drafted to capture new material and relevant information that was not readily accessible or known at the time of initial trial. The proposed Fed.R.Civ.P. 30(b)(6) deposition(s) will be similarly narrow. WHEREFORE, Cartel respectfully prays that this Court enter an Order authorizing the service of the additional discovery described in the Renewed Motion. Cartel further prays that the Court: (i) direct that the Ocwen Defendants provide their discovery responses within thirty (30) days and that the Rule 30(b)(6) deposition(s) be scheduled at a mutually convenient time shortly thereafter.
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Respectfully submitted this 21st day of April, 2008.
s/ Glenn W. Merrick Glenn W. Merrick Brian S. Emeson G.W. MERRICK & ASSOCIATES, LLC 5445 DTC Parkway, Suite 912 Greenwood Village, Colorado 80111 Telephone: (303) 831-9400 Facsimile: (303) 771-5803 ATTORNEYS FOR PLAINTIFF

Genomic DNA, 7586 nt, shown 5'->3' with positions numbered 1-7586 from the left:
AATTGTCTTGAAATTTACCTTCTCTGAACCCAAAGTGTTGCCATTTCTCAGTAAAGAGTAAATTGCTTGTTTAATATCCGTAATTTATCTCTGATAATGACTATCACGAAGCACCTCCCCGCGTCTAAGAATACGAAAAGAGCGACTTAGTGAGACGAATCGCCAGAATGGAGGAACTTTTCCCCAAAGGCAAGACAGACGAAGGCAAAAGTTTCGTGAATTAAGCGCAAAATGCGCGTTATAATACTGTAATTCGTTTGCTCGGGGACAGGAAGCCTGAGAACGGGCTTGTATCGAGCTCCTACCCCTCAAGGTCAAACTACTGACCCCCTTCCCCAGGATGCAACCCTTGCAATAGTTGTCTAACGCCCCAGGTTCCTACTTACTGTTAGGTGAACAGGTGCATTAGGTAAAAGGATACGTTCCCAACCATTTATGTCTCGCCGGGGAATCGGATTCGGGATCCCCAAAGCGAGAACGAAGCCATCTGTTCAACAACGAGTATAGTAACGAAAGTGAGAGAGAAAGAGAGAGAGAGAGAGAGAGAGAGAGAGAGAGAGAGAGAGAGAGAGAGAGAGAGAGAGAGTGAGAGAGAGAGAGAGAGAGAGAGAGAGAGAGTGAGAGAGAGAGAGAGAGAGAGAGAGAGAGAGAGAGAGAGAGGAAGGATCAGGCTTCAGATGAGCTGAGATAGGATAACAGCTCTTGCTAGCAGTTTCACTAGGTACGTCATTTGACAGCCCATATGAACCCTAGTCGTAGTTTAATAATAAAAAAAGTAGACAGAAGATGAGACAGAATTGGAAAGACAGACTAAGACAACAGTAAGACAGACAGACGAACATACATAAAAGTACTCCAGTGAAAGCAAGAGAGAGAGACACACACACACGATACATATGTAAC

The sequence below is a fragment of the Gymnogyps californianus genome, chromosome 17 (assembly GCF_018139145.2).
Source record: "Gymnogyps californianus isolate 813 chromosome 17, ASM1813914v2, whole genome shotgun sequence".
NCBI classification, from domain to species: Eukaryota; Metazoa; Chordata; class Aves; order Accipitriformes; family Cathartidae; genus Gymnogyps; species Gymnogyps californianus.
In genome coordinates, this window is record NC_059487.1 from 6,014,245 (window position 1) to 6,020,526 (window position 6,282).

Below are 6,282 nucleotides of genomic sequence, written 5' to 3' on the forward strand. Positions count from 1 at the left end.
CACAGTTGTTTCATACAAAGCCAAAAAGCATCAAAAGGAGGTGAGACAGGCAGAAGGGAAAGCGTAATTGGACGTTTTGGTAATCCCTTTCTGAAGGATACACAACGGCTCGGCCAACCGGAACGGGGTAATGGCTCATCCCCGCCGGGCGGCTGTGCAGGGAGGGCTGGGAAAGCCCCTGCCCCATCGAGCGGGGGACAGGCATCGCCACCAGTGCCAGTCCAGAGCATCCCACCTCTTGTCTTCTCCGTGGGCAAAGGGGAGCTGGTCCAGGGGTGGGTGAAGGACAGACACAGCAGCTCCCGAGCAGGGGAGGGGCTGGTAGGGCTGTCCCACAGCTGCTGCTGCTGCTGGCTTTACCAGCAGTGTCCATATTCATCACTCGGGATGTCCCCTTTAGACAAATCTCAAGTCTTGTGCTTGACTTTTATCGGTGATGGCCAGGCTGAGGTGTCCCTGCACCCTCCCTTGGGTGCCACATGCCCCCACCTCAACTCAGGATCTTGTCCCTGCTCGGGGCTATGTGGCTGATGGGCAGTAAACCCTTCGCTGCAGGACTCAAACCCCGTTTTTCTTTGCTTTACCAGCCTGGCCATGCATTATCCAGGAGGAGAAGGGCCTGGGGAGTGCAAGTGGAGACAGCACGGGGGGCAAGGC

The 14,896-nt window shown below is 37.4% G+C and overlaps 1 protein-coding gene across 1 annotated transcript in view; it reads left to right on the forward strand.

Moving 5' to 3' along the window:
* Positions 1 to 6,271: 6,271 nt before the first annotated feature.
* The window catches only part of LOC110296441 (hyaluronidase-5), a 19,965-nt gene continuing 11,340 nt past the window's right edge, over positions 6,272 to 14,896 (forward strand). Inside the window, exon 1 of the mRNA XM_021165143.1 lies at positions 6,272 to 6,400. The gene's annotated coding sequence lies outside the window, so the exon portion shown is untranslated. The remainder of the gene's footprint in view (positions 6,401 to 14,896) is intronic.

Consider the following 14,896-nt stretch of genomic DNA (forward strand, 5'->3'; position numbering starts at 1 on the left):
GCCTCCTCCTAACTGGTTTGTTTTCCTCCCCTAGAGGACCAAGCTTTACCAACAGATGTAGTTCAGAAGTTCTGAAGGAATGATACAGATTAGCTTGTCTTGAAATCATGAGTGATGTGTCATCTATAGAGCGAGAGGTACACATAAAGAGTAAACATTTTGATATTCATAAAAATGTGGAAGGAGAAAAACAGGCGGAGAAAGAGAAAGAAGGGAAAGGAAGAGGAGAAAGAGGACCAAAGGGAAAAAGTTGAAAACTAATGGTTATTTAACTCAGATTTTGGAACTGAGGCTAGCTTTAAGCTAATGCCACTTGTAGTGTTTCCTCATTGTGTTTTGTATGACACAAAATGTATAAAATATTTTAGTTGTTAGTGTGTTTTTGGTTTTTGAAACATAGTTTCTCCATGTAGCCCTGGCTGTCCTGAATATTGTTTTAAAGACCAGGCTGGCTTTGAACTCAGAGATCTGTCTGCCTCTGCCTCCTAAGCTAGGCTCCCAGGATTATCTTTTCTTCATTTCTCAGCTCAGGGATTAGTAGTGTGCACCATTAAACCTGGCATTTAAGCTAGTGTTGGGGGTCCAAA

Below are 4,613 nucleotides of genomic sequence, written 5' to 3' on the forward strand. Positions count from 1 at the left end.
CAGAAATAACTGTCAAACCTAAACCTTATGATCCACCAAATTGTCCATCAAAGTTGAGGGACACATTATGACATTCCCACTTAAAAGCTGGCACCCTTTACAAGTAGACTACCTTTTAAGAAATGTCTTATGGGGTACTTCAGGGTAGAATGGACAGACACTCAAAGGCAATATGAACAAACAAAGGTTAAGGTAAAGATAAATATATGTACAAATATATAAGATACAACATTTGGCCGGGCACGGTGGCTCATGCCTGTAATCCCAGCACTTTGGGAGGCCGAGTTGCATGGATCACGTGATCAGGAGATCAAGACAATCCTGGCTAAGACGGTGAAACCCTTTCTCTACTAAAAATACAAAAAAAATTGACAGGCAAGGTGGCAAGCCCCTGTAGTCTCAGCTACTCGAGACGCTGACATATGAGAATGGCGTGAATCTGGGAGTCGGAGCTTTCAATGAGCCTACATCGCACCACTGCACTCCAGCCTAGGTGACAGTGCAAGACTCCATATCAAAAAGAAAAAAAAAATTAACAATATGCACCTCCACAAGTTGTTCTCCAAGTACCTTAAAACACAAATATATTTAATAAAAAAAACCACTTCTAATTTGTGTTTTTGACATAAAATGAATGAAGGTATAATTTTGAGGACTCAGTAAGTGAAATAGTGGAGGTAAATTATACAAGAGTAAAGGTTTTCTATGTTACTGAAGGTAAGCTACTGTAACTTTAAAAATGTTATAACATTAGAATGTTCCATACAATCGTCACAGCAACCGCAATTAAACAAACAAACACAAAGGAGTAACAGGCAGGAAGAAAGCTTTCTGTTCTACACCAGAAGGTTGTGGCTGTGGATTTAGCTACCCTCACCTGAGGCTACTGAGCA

CERTIFICATE OF SERVICE I hereby certify that on the 21st day of April, 2008, a true and correct copy of the foregoing REPLY IN SUPPORT OF "REVISED AND RENEWED MOTION TO CONDUCT ADDITIONAL DISCOVERY" was electronically filed with the clerk of court using the CM/ECF System: Lino S. Lipinsky de Orlov, Esq. Sandra Wick Mulvany, Esq. McKENNA LONG & ALDERIDGE LLP 1875 Lawrence Street, Suite 200 Denver, Colorado 80202
s/ Dyanna M. Spicher